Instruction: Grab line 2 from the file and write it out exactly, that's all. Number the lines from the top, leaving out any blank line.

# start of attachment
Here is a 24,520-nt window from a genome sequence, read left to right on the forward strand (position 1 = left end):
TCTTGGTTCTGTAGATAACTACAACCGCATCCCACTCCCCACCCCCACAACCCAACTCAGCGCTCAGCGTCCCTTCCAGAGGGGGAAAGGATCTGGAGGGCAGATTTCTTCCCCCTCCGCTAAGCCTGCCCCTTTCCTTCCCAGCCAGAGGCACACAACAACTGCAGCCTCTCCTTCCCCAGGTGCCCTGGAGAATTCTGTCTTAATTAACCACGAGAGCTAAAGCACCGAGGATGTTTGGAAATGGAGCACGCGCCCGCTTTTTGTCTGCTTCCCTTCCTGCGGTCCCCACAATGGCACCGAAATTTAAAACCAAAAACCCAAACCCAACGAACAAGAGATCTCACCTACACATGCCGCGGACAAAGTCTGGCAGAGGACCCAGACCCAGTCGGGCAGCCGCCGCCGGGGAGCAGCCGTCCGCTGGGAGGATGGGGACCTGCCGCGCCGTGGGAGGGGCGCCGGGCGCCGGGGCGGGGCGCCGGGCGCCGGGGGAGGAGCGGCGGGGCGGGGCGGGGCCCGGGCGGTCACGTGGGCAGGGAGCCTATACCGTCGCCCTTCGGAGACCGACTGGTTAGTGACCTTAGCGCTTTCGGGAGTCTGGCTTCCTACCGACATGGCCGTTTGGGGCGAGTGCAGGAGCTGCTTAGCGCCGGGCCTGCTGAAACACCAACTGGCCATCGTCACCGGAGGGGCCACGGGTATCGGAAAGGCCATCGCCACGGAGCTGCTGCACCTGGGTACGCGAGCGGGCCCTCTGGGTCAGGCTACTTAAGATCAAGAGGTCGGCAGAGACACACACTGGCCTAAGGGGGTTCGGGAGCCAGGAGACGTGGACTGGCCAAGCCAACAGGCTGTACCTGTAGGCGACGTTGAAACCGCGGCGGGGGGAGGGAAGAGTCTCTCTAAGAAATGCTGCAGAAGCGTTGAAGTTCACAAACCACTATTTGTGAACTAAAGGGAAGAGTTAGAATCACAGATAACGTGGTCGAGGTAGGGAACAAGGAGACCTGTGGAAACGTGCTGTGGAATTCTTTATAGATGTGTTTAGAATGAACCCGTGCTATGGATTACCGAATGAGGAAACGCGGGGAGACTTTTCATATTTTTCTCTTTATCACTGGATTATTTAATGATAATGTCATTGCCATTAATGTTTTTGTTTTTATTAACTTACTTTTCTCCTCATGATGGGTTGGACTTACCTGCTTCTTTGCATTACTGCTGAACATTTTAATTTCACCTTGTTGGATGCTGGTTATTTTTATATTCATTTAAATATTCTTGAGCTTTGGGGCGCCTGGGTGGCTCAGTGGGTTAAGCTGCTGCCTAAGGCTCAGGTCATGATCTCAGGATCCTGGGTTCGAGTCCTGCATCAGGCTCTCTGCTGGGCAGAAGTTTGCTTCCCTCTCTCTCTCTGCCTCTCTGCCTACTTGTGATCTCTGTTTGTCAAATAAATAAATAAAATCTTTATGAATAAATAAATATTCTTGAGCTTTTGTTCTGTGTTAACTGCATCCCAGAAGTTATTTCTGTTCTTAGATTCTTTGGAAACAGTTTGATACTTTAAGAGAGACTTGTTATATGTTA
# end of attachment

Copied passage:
TCTTGGTTCTGTAGATAACTACAACCGCATCCCACTCCCCACCCCCACAACCCAACTCAGCGCTCAGCGTCCCTTCCAGAGGGGGAAAGGATCTGGAGGGCAGATTTCTTCCCCCTCCGCTAAGCCTGCCCCTTTCCTTCCCAGCCAGAGGCACACAACAACTGCAGCCTCTCCTTCCCCAGGTGCCCTGGAGAATTCTGTCTTAATTAACCACGAGAGCTAAAGCACCGAGGATGTTTGGAAATGGAGCACGCGCCCGCTTTTTGTCTGCTTCCCTTCCTGCGGTCCCCACAATGGCACCGAAATTTAAAACCAAAAACCCAAACCCAACGAACAAGAGATCTCACCTACACATGCCGCGGACAAAGTCTGGCAGAGGACCCAGACCCAGTCGGGCAGCCGCCGCCGGGGAGCAGCCGTCCGCTGGGAGGATGGGGACCTGCCGCGCCGTGGGAGGGGCGCCGGGCGCCGGGGCGGGGCGCCGGGCGCCGGGGGAGGAGCGGCGGGGCGGGGCGGGGCCCGGGCGGTCACGTGGGCAGGGAGCCTATACCGTCGCCCTTCGGAGACCGACTGGTTAGTGACCTTAGCGCTTTCGGGAGTCTGGCTTCCTACCGACATGGCCGTTTGGGGCGAGTGCAGGAGCTGCTTAGCGCCGGGCCTGCTGAAACACCAACTGGCCATCGTCACCGGAGGGGCCACGGGTATCGGAAAGGCCATCGCCACGGAGCTGCTGCACCTGGGTACGCGAGCGGGCCCTCTGGGTCAGGCTACTTAAGATCAAGAGGTCGGCAGAGACACACACTGGCCTAAGGGGGTTCGGGAGCCAGGAGACGTGGACTGGCCAAGCCAACAGGCTGTACCTGTAGGCGACGTTGAAACCGCGGCGGGGGGAGGGAAGAGTCTCTCTAAGAAATGCTGCAGAAGCGTTGAAGTTCACAAACCACTATTTGTGAACTAAAGGGAAGAGTTAGAATCACAGATAACGTGGTCGAGGTAGGGAACAAGGAGACCTGTGGAAACGTGCTGTGGAATTCTTTATAGATGTGTTTAGAATGAACCCGTGCTATGGATTACCGAATGAGGAAACGCGGGGAGACTTTTCATATTTTTCTCTTTATCACTGGATTATTTAATGATAATGTCATTGCCATTAATGTTTTTGTTTTTATTAACTTACTTTTCTCCTCATGATGGGTTGGACTTACCTGCTTCTTTGCATTACTGCTGAACATTTTAATTTCACCTTGTTGGATGCTGGTTATTTTTATATTCATTTAAATATTCTTGAGCTTTGGGGCGCCTGGGTGGCTCAGTGGGTTAAGCTGCTGCCTAAGGCTCAGGTCATGATCTCAGGATCCTGGGTTCGAGTCCTGCATCAGGCTCTCTGCTGGGCAGAAGTTTGCTTCCCTCTCTCTCTCTGCCTCTCTGCCTACTTGTGATCTCTGTTTGTCAAATAAATAAATAAAATCTTTATGAATAAATAAATATTCTTGAGCTTTTGTTCTGTGTTAACTGCATCCCAGAAGTTATTTCTGTTCTTAGATTCTTTGGAAACAGTTTGATACTTTAAGAGAGACTTGTTATATGTTA